Emerson also states in his essay, “Self-Reliance”, “[t]here is a time in every man’s education when he arrives at the conviction that envy is ignorance; that imitation is suicide; that he must take himself for better, for worse, as his portion” (Emerson 934). In other words, one must not conform to what society dictates as necessity. One must be content with his own individual and natural blessings and feel free to explore those gifts without feeling apologetic to the surrounding societal norms: “Man is timid and apologetic… he does not live in the present, but with reverted eye laments about the past” (Emerson 941). One should not hold back their true nature because it is not the standard, on the contrary, Emerson explains that one should “speak what you think now in hard words, and to-morrow speak what to-morrow thinks in hard words again” (Emerson 937). Furthermore, Emerson says that we should “affront and reprimand the smooth mediocrity and squalid contentment of the times, and hurl in the face of custom, and trade, and office, the fact which is the upshot of all history, that there is a great responsible Thinker and Actor working wherever man works” (Emerson 938). This is precisely what Franklin did in his lifetime; he recognized his potential and did not settle for mediocrity. He did not follow traditions; he trusted himself and created a new tradition, the American Dream.
Even after his success as an inventor and a scholar, Franklin did not let pride overcome his senses. Just as Emerson avidly protested measuring ones worth by material possession and by what one has; he proclaimed, “[a] political victory, a rise of rents, the recovery of your sick or the return of your absent friend, or some other favorable event, raises your spirits, and you think good days are preparing for you. Do not believe it. Nothing can bring you peace but yourself. Nothing can bring you to peace but the triumph of principles” (Emerson 949). Franklin accepted these transcendental ideals; for he did not measure his success based on his social status or material wealth. Instead, he sought moral perfection. Franklin stated after opening his own press, “it was about this time I conceived to the bold and arduous project of arriving at moral perfection.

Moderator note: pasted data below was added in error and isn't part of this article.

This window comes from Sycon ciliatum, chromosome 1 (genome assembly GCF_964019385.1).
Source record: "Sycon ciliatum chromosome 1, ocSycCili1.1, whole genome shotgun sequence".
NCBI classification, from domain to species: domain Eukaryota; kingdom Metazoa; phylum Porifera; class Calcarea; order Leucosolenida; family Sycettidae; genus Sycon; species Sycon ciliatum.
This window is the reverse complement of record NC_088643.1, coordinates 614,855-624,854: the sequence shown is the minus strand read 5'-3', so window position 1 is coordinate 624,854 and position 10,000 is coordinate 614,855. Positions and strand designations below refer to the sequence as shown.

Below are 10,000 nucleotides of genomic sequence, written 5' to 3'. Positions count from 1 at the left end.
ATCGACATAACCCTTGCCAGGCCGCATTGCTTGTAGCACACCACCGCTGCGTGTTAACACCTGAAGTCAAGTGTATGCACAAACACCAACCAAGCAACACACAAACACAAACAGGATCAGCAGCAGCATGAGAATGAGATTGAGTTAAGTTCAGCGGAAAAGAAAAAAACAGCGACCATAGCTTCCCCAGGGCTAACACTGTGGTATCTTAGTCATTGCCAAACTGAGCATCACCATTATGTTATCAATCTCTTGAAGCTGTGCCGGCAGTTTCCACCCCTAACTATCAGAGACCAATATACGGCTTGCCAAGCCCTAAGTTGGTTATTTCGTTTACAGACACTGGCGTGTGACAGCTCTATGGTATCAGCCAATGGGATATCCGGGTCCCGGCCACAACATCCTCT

I wished to live without committing any fault any time; I would conquer all that either natural inclination, custom, or company might lead me into” (Franklin 343). Franklin “became a real doubter in many points of… religious doctrine” (Franklin 325), yet believed in moral perfection and principles, just as Emerson did. Franklin understood that to be at peace with oneself and to truly benefit mankind, one would have to go against custom, if necessary, to uphold certain moral principles. Franklin listed thirteen virtues in which he focused on one at a time, he planned to “fix on one of them at a time; and, when [he] should be the master of that, then to proceed to another, and so on, till [he] should have gone through the thirteen” (Franklin 344).
As one can see, there are many connections between Franklin’s Autobiography and Emerson beliefs in transcendentalism. Both shunned traditional religion and societal conformity and placed high values on independence and self worth. As stated by Emerson, “one could find his or her own way to transcendence through self-knowledge, self-reliance, and the contemplation of nature.” Franklin was an excellent example of these beliefs.
Perkins, George, and Perkins, Barbara, eds. The American Tradition in Literature. 10th ed. Vol. 1. New York: McGraw-Hill, 2002.
Emerson, Ralph Waldo. “Self-Reliance.” Perkins and Perkins 933-949
Franklin, Benjamin. “The Autobiography.” Perkins and Perkins 321-351